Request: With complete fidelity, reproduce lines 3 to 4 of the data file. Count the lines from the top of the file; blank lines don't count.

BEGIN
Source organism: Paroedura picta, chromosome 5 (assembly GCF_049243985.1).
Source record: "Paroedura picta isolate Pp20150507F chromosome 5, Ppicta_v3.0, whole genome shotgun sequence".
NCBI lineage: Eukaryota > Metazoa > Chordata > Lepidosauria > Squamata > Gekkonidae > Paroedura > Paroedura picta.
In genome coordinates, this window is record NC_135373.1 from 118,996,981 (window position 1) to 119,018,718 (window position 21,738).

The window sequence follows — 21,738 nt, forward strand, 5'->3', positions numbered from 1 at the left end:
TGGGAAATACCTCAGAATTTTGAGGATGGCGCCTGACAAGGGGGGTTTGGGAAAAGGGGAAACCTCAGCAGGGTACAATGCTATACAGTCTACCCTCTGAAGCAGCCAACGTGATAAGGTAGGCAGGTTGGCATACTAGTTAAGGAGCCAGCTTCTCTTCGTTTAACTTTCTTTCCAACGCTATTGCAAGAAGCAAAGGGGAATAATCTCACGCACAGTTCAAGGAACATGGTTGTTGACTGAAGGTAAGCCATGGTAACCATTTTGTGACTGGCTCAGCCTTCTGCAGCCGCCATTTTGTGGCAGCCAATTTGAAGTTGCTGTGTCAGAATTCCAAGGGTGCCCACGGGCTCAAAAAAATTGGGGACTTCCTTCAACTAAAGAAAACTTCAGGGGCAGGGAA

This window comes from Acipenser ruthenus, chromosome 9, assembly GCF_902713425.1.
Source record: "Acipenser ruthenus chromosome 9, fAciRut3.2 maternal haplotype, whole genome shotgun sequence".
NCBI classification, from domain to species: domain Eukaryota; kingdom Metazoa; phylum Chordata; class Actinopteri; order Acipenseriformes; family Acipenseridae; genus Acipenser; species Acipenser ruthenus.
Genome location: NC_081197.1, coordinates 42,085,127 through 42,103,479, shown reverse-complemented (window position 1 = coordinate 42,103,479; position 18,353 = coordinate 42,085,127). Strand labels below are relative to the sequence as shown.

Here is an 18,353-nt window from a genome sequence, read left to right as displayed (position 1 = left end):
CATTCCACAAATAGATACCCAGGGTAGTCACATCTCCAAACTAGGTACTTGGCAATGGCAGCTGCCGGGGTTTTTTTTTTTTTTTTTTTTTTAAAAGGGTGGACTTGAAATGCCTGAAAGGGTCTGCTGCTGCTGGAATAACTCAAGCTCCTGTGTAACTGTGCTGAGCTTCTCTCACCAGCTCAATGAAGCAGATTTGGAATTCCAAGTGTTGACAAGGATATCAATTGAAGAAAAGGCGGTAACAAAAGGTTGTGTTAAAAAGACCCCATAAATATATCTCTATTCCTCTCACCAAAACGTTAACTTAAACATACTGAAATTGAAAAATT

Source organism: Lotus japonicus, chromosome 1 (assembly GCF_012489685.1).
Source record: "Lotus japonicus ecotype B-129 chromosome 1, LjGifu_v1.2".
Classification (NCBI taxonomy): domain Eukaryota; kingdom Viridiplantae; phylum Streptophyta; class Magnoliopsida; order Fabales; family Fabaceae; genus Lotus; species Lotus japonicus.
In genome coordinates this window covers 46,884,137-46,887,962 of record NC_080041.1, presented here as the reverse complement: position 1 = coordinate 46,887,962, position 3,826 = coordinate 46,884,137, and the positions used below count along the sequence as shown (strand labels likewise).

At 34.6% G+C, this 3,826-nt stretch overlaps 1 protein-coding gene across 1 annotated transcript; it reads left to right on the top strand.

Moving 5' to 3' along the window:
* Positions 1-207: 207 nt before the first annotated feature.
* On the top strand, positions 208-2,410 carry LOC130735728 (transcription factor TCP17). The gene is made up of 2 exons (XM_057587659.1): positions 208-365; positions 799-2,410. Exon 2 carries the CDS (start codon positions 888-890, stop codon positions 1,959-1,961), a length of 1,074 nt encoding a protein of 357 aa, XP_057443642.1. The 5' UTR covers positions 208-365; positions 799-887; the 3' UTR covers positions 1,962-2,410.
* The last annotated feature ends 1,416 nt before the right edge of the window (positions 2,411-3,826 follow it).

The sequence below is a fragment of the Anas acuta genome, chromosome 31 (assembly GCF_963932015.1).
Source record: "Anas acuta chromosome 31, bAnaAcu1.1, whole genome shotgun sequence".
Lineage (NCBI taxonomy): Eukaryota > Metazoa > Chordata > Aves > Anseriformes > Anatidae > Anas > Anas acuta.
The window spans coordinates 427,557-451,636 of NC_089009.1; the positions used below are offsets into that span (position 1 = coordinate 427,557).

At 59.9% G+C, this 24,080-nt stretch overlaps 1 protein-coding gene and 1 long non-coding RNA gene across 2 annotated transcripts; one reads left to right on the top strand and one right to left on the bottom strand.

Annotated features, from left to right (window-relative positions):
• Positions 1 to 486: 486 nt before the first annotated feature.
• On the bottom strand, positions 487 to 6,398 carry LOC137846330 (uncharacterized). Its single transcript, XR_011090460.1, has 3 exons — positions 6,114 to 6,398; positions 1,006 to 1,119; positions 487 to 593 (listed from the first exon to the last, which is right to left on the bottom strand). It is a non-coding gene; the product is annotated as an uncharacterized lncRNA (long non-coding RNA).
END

NCBI lineage: Eukaryota > Metazoa > Chordata > Lepidosauria > Squamata > Gekkonidae > Paroedura > Paroedura picta.
In genome coordinates, this window is record NC_135373.1 from 118,996,981 (window position 1) to 119,018,718 (window position 21,738).